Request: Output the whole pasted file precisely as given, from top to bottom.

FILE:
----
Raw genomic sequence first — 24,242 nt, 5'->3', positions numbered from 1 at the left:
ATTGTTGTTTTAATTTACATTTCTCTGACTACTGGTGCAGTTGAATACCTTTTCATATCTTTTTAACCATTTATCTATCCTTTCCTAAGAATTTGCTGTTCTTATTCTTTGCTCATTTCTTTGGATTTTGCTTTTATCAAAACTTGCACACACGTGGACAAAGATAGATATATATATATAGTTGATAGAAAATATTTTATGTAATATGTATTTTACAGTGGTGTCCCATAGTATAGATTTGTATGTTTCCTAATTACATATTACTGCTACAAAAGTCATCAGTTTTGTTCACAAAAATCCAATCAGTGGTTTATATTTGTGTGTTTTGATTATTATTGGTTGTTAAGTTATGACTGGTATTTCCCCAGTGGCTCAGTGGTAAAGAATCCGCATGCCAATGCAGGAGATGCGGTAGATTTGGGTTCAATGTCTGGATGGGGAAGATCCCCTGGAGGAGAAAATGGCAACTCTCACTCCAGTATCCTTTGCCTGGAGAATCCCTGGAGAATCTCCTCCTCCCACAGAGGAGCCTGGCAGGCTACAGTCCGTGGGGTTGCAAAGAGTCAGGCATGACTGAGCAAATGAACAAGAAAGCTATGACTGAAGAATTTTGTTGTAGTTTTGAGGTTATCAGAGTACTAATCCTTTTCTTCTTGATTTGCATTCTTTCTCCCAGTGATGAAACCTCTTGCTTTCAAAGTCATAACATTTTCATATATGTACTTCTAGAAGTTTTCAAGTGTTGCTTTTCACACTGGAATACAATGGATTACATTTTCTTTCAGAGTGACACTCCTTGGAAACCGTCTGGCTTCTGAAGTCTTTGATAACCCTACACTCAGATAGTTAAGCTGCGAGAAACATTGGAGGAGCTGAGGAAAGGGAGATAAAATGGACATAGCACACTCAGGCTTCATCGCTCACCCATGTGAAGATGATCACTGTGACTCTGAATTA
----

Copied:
Raw genomic sequence first — 24,242 nt, 5'->3', positions numbered from 1 at the left:
ATTGTTGTTTTAATTTACATTTCTCTGACTACTGGTGCAGTTGAATACCTTTTCATATCTTTTTAACCATTTATCTATCCTTTCCTAAGAATTTGCTGTTCTTATTCTTTGCTCATTTCTTTGGATTTTGCTTTTATCAAAACTTGCACACACGTGGACAAAGATAGATATATATATATAGTTGATAGAAAATATTTTATGTAATATGTATTTTACAGTGGTGTCCCATAGTATAGATTTGTATGTTTCCTAATTACATATTACTGCTACAAAAGTCATCAGTTTTGTTCACAAAAATCCAATCAGTGGTTTATATTTGTGTGTTTTGATTATTATTGGTTGTTAAGTTATGACTGGTATTTCCCCAGTGGCTCAGTGGTAAAGAATCCGCATGCCAATGCAGGAGATGCGGTAGATTTGGGTTCAATGTCTGGATGGGGAAGATCCCCTGGAGGAGAAAATGGCAACTCTCACTCCAGTATCCTTTGCCTGGAGAATCCCTGGAGAATCTCCTCCTCCCACAGAGGAGCCTGGCAGGCTACAGTCCGTGGGGTTGCAAAGAGTCAGGCATGACTGAGCAAATGAACAAGAAAGCTATGACTGAAGAATTTTGTTGTAGTTTTGAGGTTATCAGAGTACTAATCCTTTTCTTCTTGATTTGCATTCTTTCTCCCAGTGATGAAACCTCTTGCTTTCAAAGTCATAACATTTTCATATATGTACTTCTAGAAGTTTTCAAGTGTTGCTTTTCACACTGGAATACAATGGATTACATTTTCTTTCAGAGTGACACTCCTTGGAAACCGTCTGGCTTCTGAAGTCTTTGATAACCCTACACTCAGATAGTTAAGCTGCGAGAAACATTGGAGGAGCTGAGGAAAGGGAGATAAAATGGACATAGCACACTCAGGCTTCATCGCTCACCCATGTGAAGATGATCACTGTGACTCTGAATTA